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Suspension of Disbelief in Science Fiction by Chaaya.Chandra

Hi lovely followers!

This will be the first time I post a journal on all three of the furry sites I'm on. Up until this point all my journals were only found on Fur Affinity.

I mentioned in my post last week that I was going to talk about something else, but I noticed that my posts about the philosophy of writing get a lot more attention than my posts about the technicalities, so I thought I'd take a break for a few weeks and talk about an area that I see doesn't get a lot of attention. Usually when I say "suspension of disbelief" to a fellow author, they can figure out what I mean, but haven't actually heard the term before. Ignorace of it shows in a lot of the stuff I get assigned to read through for RP Games.

Let's start by giving a solid definition of what I mean when I use the term. It means that the events, technology, character, and setting of my story, while not part of the real world, have enough detail and depth for the reader to suspend her disbelief and accept what's said as a very possible and plausible reality. This rarely applies to non-fiction and can be fun to do away with when writing satire, but for most works of fiction out there, it is very necessary. Suspension of disbelief goes along with illussionary depth. You could say it's a subset of that. Today we'll look at how that works in science fiction. Next week I'll talk a little about how it works in fantasy, and I'll finish up the series the following week by tying both together.

Technology is a difficult and touchy area because you have to guess just how much your reader knows and the more specific you get in the details trying to enhance your suspension of disbelief (SD), the greater the risk that the reader will find a hole. A good example of this is found in Michael Crichton's Jurassic Park. There are several huge scientific holes in what is presented, but for the vast majority of readers, there's not enough in their education to see through that. Even for those with that level of education, it can still be fun to remove some basic assumptions, but the effort then goes to the reader instead of the author.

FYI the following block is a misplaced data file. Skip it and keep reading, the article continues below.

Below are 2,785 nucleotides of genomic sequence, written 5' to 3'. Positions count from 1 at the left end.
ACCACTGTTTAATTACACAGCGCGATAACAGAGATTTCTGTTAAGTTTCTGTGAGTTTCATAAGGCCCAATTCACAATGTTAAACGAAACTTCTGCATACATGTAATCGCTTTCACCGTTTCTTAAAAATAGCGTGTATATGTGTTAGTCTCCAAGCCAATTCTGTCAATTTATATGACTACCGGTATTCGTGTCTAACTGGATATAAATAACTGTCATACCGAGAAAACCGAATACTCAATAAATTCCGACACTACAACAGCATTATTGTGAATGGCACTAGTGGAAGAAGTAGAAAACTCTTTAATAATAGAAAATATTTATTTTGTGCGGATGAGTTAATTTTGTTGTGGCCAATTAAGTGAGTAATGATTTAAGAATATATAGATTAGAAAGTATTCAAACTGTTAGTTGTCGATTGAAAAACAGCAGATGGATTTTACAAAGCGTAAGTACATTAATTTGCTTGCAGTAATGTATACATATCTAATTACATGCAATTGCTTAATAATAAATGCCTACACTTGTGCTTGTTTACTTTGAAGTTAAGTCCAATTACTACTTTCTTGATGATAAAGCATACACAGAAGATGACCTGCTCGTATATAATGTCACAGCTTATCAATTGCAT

Another way of handling that is used in Tom Clancy's Hunt for Red October, the movie version. The submarine, Red October, makes use something called a "caterpillar drive" (also known as a magnetohydrodynamic drive). The viewer is given a basic description of how it's supposed to work, told that the US wasn't able to get it to work, and that the Russians must have found a way to use it. (It does work, by the way, in real life, just not up to the size of submarines). This approach to SD works on two levels. First, you're given a real technology that is known and given the facts about its use and research. Having real scientific facts that people can look up on wikipedia is a great way to create a solid base for your story. It's taken a step further though and here's the technique I wish more authors would make use of when writing about science fiction (especially, for when I'm reading, on the biology end of things). You're told that a way has been found to get past a scientific shortcoming, but due to the point of view of the person proposing the idea, there's no way to know exactly how that was done. "They must have found a way." You don't know what way that was, but there had to be a way because you're seeing it. This approach takes the possible disbelief and handles it head on.

Yet another way of handling SD in technology is used so widely, it's barely worth pinning down to a single work. Call it something and don't explain it. A good example (among countless possibilities) is found in The Difference Engine by William Gibson and Bruce Sterling. In passing things are mentioned that go along with a steam based society, but the author doesn't bother the reader with details. How the heck would someone make a steam powered wristwatch? No idea, but it's still believable because everything in that society comes from having computer technology in the age of steam. If you haven't read that novel, by the way, and you like steampunk, you should read it. Several authors claim to be the "founder" of steampunk, but that novel predates all of them by a long shot. It was required reading (along with a few other books) before I was allowed to write for Terah. Oh and if you do read it, read it as if the box of punch cards is a character. That'll make sense at the end without spoiling anything.

Ok, hopefully this multi-post program works. If you have any questions, post them in the comments. If you want to tell me that I have no idea what I'm talking about... keep it to yourself. :P

Suspension of Disbelief in Science Fiction


16 June 2020 at 10:47:45 MDT

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